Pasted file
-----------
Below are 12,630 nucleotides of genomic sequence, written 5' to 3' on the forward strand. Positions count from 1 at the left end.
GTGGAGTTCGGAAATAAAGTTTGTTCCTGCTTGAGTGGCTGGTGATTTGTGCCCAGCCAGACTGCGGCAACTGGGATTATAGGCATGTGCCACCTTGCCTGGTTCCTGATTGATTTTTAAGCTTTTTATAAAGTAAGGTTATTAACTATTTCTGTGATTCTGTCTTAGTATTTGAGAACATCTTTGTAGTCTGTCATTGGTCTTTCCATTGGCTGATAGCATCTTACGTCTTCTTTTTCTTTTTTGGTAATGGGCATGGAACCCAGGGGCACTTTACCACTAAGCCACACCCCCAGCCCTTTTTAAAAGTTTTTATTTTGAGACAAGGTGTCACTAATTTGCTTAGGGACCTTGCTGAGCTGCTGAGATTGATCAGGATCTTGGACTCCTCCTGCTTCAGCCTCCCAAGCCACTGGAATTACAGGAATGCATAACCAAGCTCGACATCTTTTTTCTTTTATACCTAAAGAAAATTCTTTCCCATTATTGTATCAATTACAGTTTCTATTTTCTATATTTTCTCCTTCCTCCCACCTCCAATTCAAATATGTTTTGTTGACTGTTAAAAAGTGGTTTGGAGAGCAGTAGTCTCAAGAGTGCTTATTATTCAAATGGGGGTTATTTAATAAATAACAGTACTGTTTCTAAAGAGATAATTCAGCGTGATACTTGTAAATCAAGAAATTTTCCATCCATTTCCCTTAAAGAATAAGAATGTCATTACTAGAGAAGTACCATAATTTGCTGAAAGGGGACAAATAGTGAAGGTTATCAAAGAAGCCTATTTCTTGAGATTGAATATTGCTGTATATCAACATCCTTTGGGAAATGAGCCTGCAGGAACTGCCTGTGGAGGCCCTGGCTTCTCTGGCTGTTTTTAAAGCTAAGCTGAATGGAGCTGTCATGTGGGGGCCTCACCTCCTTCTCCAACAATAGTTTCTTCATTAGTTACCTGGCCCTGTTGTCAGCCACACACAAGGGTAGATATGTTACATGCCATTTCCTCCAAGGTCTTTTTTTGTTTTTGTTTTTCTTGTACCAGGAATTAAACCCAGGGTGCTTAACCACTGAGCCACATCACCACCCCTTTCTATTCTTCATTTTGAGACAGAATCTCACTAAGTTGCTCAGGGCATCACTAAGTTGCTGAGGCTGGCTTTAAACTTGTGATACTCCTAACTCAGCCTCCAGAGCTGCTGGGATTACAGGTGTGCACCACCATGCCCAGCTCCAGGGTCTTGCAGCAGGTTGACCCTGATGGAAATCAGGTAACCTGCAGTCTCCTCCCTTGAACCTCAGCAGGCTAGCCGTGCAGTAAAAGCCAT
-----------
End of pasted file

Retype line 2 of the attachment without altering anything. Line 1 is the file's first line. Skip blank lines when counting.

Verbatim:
GTGGAGTTCGGAAATAAAGTTTGTTCCTGCTTGAGTGGCTGGTGATTTGTGCCCAGCCAGACTGCGGCAACTGGGATTATAGGCATGTGCCACCTTGCCTGGTTCCTGATTGATTTTTAAGCTTTTTATAAAGTAAGGTTATTAACTATTTCTGTGATTCTGTCTTAGTATTTGAGAACATCTTTGTAGTCTGTCATTGGTCTTTCCATTGGCTGATAGCATCTTACGTCTTCTTTTTCTTTTTTGGTAATGGGCATGGAACCCAGGGGCACTTTACCACTAAGCCACACCCCCAGCCCTTTTTAAAAGTTTTTATTTTGAGACAAGGTGTCACTAATTTGCTTAGGGACCTTGCTGAGCTGCTGAGATTGATCAGGATCTTGGACTCCTCCTGCTTCAGCCTCCCAAGCCACTGGAATTACAGGAATGCATAACCAAGCTCGACATCTTTTTTCTTTTATACCTAAAGAAAATTCTTTCCCATTATTGTATCAATTACAGTTTCTATTTTCTATATTTTCTCCTTCCTCCCACCTCCAATTCAAATATGTTTTGTTGACTGTTAAAAAGTGGTTTGGAGAGCAGTAGTCTCAAGAGTGCTTATTATTCAAATGGGGGTTATTTAATAAATAACAGTACTGTTTCTAAAGAGATAATTCAGCGTGATACTTGTAAATCAAGAAATTTTCCATCCATTTCCCTTAAAGAATAAGAATGTCATTACTAGAGAAGTACCATAATTTGCTGAAAGGGGACAAATAGTGAAGGTTATCAAAGAAGCCTATTTCTTGAGATTGAATATTGCTGTATATCAACATCCTTTGGGAAATGAGCCTGCAGGAACTGCCTGTGGAGGCCCTGGCTTCTCTGGCTGTTTTTAAAGCTAAGCTGAATGGAGCTGTCATGTGGGGGCCTCACCTCCTTCTCCAACAATAGTTTCTTCATTAGTTACCTGGCCCTGTTGTCAGCCACACACAAGGGTAGATATGTTACATGCCATTTCCTCCAAGGTCTTTTTTTGTTTTTGTTTTTCTTGTACCAGGAATTAAACCCAGGGTGCTTAACCACTGAGCCACATCACCACCCCTTTCTATTCTTCATTTTGAGACAGAATCTCACTAAGTTGCTCAGGGCATCACTAAGTTGCTGAGGCTGGCTTTAAACTTGTGATACTCCTAACTCAGCCTCCAGAGCTGCTGGGATTACAGGTGTGCACCACCATGCCCAGCTCCAGGGTCTTGCAGCAGGTTGACCCTGATGGAAATCAGGTAACCTGCAGTCTCCTCCCTTGAACCTCAGCAGGCTAGCCGTGCAGTAAAAGCCAT